Crummy Little Podcast Episode 2: Beverly Hallberg

District Media Group Founder and President Beverly Hallberg is one of the savviest media professionals in Washington, D.C., and she did a great job previewing the upcoming Republican debate on this week’s Crummy Little Podcast. She also talks about why Hillary Clinton isn’t connecting with voters (and why Bernie Sanders is). There’s even some baseball talk at the end.

Download the podcast here or check it out on iTunes.

The Republican debate is set up all wrong

No kidding, right? But there are two big problems with the debate to talk about in this weekend’s post at Communities Digital News.

In reality, fitting a giant candidate field into an hour long debate is a square peg-round hole problem. The networks, sponsors, and even the Republican party are trying to figure out how to handle a historically large field using the same promotion vehicles they used when only a handful of people could afford to mount a primary campaign.

It may not happen every single cycle, but it will happen again. Networks need to use the 2016 primary season to figure out how to handle it.

He’s Trump! He’s Trump! He’s in their heads. (Sorry.)

Donald Trump is leading the pack? Not so fast. This week’s post at Communities Digital News does some critical analysis of those results that news media ought to be doing. The polls the news reports are citing aren’t looking in the right places, nor are they asking questions of the right people. They should know better than to project a front runner off of that but knowing better probably doesn’t help attract eyeballs.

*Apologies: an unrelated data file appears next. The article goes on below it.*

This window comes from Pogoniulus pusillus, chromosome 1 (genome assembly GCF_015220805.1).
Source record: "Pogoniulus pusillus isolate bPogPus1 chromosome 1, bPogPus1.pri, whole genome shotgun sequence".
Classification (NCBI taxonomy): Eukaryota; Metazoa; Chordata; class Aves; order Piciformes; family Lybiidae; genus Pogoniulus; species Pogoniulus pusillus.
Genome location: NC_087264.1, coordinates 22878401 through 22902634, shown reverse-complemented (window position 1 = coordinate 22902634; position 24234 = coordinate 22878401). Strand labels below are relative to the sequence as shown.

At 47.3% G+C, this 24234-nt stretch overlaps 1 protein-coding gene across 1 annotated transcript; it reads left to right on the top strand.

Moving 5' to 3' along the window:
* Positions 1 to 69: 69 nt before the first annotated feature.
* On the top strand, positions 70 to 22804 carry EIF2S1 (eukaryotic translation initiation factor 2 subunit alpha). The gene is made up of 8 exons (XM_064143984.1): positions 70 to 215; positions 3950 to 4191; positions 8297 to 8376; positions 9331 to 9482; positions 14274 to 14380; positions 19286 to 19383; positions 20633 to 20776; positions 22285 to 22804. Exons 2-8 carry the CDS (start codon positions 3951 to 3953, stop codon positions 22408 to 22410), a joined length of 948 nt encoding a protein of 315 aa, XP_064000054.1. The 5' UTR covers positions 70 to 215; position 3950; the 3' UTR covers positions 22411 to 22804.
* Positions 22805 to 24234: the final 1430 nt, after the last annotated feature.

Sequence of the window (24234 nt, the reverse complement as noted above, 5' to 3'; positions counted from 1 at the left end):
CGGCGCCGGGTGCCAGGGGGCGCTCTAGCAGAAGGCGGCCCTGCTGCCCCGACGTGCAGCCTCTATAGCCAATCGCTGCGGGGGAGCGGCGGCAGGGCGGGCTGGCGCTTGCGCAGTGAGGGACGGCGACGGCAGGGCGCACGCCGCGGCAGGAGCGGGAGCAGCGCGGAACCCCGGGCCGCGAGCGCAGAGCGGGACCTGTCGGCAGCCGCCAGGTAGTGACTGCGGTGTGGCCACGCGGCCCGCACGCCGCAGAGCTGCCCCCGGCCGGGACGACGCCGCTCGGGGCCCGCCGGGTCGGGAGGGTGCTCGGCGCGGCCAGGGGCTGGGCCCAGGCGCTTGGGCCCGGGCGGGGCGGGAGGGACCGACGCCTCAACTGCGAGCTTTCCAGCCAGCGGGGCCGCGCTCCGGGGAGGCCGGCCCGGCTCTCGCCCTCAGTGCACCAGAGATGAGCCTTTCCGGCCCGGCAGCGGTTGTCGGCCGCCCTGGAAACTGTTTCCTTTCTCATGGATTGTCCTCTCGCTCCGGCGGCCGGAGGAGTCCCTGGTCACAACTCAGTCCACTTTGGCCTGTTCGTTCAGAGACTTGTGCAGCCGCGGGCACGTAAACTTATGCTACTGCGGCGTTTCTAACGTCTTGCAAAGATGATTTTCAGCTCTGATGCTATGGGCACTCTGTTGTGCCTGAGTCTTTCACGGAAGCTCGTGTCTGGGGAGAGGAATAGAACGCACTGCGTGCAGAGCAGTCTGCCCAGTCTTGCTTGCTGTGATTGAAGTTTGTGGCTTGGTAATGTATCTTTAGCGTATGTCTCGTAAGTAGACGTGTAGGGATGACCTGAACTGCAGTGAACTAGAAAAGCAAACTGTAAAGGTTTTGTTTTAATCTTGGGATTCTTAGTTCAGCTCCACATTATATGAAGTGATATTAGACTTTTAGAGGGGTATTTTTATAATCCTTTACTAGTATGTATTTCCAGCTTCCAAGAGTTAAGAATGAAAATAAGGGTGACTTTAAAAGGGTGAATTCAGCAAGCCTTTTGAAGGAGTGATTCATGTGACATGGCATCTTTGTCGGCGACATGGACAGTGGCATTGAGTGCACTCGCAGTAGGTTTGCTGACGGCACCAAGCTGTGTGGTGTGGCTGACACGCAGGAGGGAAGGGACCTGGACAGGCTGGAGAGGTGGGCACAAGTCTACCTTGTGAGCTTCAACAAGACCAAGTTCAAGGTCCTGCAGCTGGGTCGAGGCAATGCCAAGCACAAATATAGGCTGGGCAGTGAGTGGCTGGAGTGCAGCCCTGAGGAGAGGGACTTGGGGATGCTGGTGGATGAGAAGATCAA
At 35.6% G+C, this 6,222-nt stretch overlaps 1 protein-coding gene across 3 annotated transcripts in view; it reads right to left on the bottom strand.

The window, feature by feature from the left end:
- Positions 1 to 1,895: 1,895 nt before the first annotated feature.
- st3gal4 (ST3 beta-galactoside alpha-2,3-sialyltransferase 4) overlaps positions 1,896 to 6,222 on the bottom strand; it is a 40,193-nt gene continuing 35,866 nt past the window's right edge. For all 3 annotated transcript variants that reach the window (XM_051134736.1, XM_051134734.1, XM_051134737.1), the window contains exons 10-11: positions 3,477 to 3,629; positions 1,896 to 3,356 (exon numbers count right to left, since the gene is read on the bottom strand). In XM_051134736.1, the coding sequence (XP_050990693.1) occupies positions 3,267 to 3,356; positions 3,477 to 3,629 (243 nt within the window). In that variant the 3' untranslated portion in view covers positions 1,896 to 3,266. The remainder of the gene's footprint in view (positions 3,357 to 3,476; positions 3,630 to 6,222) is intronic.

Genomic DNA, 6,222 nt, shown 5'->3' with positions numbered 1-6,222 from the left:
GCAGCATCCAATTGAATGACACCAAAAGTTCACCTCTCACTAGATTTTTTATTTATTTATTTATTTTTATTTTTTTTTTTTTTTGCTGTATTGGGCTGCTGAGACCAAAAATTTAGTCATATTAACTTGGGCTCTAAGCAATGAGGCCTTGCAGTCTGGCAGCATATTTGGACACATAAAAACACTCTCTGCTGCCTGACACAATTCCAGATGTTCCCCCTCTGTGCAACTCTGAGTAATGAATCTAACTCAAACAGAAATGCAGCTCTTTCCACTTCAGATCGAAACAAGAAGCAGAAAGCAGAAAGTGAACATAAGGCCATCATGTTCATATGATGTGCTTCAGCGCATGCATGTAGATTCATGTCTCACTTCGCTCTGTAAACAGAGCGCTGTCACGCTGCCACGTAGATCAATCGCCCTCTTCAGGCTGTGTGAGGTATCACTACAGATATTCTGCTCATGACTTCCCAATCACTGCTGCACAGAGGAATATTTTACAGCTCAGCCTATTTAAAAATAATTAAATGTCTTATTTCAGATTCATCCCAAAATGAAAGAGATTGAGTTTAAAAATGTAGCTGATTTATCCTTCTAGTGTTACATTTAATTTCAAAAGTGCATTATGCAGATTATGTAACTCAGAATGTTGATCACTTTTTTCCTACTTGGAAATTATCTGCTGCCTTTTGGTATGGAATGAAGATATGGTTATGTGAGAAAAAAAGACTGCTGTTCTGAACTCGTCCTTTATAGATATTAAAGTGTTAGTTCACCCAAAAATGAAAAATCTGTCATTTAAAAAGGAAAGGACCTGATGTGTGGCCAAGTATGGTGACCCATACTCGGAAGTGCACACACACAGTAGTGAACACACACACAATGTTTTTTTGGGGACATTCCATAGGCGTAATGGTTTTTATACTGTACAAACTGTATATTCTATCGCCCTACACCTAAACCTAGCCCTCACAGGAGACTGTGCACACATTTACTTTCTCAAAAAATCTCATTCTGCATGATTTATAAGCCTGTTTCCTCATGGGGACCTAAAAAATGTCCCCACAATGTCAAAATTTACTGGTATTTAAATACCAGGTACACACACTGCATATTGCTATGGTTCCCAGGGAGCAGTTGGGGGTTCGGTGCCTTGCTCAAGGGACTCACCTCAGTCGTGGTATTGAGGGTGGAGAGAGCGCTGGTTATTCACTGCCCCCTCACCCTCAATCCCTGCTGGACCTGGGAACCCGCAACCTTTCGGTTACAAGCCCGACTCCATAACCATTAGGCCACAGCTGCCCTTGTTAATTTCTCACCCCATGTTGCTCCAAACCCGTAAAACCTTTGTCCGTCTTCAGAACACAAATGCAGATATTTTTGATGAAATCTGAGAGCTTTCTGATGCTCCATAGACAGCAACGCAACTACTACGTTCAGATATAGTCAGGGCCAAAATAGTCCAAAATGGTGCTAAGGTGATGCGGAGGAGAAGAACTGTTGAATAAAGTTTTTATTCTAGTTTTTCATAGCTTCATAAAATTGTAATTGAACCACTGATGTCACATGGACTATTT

In a just-recorded podcast episode with friend-of-the-program Matt Lewis (and some post-podcast discussions) he pointed out that there is a legitimate affinity for Trump. It is kind of nice to see a Republican who doesn’t walk on eggshells and apologize for his or her beliefs, which is something too many national GOP figures do. So there is something to Trump’s early support.

But is it anything more than name recognition? FiveThirtyEight doesn’t think so.

In reality, showing up to vote is much different from answering a telephone poll, especially in caucus states. It takes a lot of hard, specialized work. That’s why Trump’s fundraising will be interesting to watch, even if he doesn’t really need the money. For all his millions, fundraising shows an organizational discipline that can translate to other fields as well.

Hillary Clinton’s razor-thin 38-point polling advantage